BAGHDAD — With mattresses strewn about, food trucked in and protesters playing as lawmakers, hundreds of followers of an influential Shiite cleric were camped out Sunday inside the Iraqi parliament after toppling security walls around the building and storming in the previous day.
The protesters — followers of cleric Muqtada al-Sadr — pledged to hold an open-ended sit-in to derail efforts by their rivals from Iran-backed political groups to form the country’s next government. Their demands are lofty: early elections, constitutional amendments and the ouster of al-Sadr’s opponents.
The developments have catapulted Iraq’s politics to center stage, plunging the country deeper into a political crisis as a power struggle unfolds between the two major Shiite groups.
Al-Sadr has not visited the scene but egged his loyalists on, tweeting on Sunday that the sit-in was “a great opportunity to radically challenge the political system, the constitution, and the elections.” He called on all Iraqis to join the “revolution,” an indication that the sit-in will likely become a drawn-out event.
On Sunday, the sit-in appeared more of a joyful celebration than a political protest — al-Sadr’s followers were dancing, praying and chanting slogans inside the parliament, in praise of their leader. In between, they took naps on mattresses lining the grand halls.
It was a scene starkly different from the one on Saturday, when protesters used ropes and chains to topple concrete walls around the heavily fortified Green Zone in Baghdad, then flooded into the assembly building. It was the second such breach last week, but this time they did not disperse peacefully.
Iraqi security forces fired tear gas and stun grenades at first, to try to repel the demonstrators. The Ministry of Health said about 125 people were injured in the violence — 100 protesters and 25 members of the security forces. Within a few hours, the police backed off, leaving the parliament to the protesters.
The takeover of the parliament showed al-Sadr was using his large grassroots following as a pressure tactic against his rivals in the Coordination Framework — an alliance of Shiite parties backed by Iran and led by former Prime Minister Nouri al-Maliki — after his party was unable to form a government despite having won the largest number of seats in the federal elections held last October.
Neither side appears willing to concede and al-Sadr seems intent on derailing government formation efforts by the Iran-backed groups.
But there were red lines — the road to the judicial council building nearby was closed, with heavy security presence around it. Breaching the building would amount to a coup, and al-Sadr had ordered his followers to steer clear of it.
The protesters appeared prepared for the long-haul — or at least an extended sit-in.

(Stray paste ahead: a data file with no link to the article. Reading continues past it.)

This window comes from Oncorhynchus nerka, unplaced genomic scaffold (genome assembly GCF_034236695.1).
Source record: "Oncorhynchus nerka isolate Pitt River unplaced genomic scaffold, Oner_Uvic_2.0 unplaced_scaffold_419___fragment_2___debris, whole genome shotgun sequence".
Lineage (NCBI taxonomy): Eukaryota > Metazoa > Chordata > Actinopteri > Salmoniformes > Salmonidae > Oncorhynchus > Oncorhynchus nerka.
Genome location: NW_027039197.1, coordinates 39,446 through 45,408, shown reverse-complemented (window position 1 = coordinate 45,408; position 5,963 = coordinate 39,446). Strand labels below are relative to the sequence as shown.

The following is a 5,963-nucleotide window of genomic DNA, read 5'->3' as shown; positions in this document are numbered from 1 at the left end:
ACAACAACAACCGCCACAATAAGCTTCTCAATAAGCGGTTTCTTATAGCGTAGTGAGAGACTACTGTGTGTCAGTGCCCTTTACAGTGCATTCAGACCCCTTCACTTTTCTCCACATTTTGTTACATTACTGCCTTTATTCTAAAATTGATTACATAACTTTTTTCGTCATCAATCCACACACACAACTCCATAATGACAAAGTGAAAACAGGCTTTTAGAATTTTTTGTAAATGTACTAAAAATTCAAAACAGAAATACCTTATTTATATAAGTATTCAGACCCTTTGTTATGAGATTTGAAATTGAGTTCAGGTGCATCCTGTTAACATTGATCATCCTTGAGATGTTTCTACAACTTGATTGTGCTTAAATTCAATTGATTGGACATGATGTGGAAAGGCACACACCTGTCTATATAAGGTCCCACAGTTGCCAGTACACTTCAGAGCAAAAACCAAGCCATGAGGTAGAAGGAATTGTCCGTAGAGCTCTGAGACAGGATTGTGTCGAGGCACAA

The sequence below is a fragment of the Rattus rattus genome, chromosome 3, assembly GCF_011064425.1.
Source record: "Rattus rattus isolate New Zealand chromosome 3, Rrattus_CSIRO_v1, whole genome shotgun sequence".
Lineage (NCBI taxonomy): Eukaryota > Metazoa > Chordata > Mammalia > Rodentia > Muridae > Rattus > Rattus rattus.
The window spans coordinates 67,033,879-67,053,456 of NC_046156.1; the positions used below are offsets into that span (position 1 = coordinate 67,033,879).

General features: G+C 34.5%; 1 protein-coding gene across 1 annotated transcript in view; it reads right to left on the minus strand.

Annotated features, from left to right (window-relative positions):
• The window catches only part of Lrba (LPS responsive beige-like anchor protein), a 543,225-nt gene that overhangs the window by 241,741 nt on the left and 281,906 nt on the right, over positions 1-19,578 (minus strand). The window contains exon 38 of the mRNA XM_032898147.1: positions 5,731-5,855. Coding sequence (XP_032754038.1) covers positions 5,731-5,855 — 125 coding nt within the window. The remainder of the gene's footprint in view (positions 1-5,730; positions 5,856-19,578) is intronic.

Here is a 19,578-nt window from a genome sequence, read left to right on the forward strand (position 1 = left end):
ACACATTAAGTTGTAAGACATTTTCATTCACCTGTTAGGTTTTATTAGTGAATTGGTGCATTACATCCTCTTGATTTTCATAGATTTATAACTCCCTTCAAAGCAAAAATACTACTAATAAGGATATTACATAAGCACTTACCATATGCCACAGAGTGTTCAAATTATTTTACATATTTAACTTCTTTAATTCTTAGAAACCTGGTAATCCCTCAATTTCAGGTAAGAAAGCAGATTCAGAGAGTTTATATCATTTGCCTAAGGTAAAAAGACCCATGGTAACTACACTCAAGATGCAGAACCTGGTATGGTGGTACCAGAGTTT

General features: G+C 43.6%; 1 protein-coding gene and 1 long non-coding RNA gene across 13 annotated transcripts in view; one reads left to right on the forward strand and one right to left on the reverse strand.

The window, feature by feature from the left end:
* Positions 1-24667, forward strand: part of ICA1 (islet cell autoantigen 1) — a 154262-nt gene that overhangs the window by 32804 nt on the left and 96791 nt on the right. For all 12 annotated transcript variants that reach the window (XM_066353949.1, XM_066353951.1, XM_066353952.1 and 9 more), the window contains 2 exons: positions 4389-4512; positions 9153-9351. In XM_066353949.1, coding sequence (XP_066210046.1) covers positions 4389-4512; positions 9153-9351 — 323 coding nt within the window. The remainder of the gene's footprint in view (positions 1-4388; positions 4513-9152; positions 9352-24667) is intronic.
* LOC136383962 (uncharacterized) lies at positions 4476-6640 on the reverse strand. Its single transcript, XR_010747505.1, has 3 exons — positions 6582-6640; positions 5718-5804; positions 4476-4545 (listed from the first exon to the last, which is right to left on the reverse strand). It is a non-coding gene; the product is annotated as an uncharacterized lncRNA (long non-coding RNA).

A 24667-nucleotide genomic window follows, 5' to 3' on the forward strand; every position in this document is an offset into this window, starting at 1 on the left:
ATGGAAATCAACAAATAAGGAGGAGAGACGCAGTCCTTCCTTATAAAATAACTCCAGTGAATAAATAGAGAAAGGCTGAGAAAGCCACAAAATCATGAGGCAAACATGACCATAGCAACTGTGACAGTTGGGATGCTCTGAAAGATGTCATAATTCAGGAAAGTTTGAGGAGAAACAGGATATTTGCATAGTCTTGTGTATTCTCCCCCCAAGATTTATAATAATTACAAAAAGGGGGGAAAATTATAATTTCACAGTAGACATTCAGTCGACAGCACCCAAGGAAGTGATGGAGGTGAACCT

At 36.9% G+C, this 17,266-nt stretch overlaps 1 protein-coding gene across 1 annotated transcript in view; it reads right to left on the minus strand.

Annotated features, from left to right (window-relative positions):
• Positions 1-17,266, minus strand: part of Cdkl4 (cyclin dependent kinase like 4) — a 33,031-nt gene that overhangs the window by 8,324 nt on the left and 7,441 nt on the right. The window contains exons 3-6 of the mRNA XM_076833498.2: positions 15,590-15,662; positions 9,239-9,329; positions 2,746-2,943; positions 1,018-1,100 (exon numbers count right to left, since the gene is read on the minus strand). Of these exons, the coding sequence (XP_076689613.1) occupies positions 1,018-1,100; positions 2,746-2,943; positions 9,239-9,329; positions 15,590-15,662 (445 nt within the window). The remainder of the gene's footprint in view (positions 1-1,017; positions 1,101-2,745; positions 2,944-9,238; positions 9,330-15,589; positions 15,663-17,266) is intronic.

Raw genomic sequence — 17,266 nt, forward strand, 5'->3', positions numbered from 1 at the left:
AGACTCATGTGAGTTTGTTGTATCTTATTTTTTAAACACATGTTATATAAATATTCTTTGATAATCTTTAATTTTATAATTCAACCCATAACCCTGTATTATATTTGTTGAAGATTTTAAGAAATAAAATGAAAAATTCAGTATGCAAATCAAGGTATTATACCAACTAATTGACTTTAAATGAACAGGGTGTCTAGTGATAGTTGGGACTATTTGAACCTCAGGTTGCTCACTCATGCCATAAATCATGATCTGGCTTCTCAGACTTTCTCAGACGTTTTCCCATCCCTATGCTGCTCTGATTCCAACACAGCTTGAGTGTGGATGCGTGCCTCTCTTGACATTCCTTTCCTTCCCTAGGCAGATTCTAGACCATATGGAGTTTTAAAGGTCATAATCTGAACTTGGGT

Tuk-tuks, a mainstay of transportation in the impoverished Baghdad suburb of Sadr City from where the cleric derives much of his following, shuttled demonstrators to and from the parliament for a fee of 1,000 Iraqi dinars, or 60 cents.
Coolers were set up and water bottles were passed around. A child handed out sweets while teenagers sold juice from sacks. A few women — a minority in the male-dominated demonstration — swept the floors.
Outside, garbage from food packages and other trash littered the street leading up to the parliament gate while trucks brought in giant cauldrons of steaming rice and beans to feed the protesters. Signs nearby read: “Revolution Restaurant”
Al-Sadr’s portraits hung everywhere. Many protesters smoked, tossing cigarette butts on the floor, and cigarette smoke filled the assembly.
A young man, Samir Aziz Abbas sold popsicles. “I am here to make a living,” he said, wiping the sweat from his brow.
One protester, Haidar Jameel, assumed the seat of Parliament Speaker Mohammed Halbousi — among the most powerful political figures in Iraq — and from it, looked at his rowdy fellow demonstrators. After al-Sadr’s followers took over the parliament, Halbousi had suspended future sessions until further notice.
“We will not back down until our demands are met,” Jameel declared.
Al-Sadr’s support base consists largely of impoverished Iraqis living in the slums of Baghdad, attracted by calls against corruption. But al-Sadr is also an establishment figure, with many civil servants appointed by his party throughout the state apparatus.
By choosing to stage his protest ahead of the Shiite Islam’s holy day of Ashura, al-Sadr capitalized on a moment when religious fervor runs high — protesters performed religious rituals inside the parliament. At midday, an imam led a prayer in the central lobby.
Ashura commemorates the killing of the Prophet Muhammed’s grandson, Imam Hussein. Iraqis typically march in thousands to commemorate the day in the holy city of Karbala and emotions run high in the days leading up to it.
According to Shiite religious belief, one way of showing love towards Imam Hussein is to rise against oppression.
Al-Sadr’s message to his followers is imbued with references to the pilgrimage, said Marsin Alshamary, a post-doctoral fellow at the Brookings Institution.
For the protesters, most of them young men, the sit-in offers a chance to come close to the seat of power in a system that has long neglected them. Before, they would not have been able to enter the heavily fortified zone without permission.
When Meethak Muhi took his turn to sit in the seat of the deputy speaker of the parliament, he tied himself to the chair with a scarf.
“The parliament, it’s finished,” he shouted.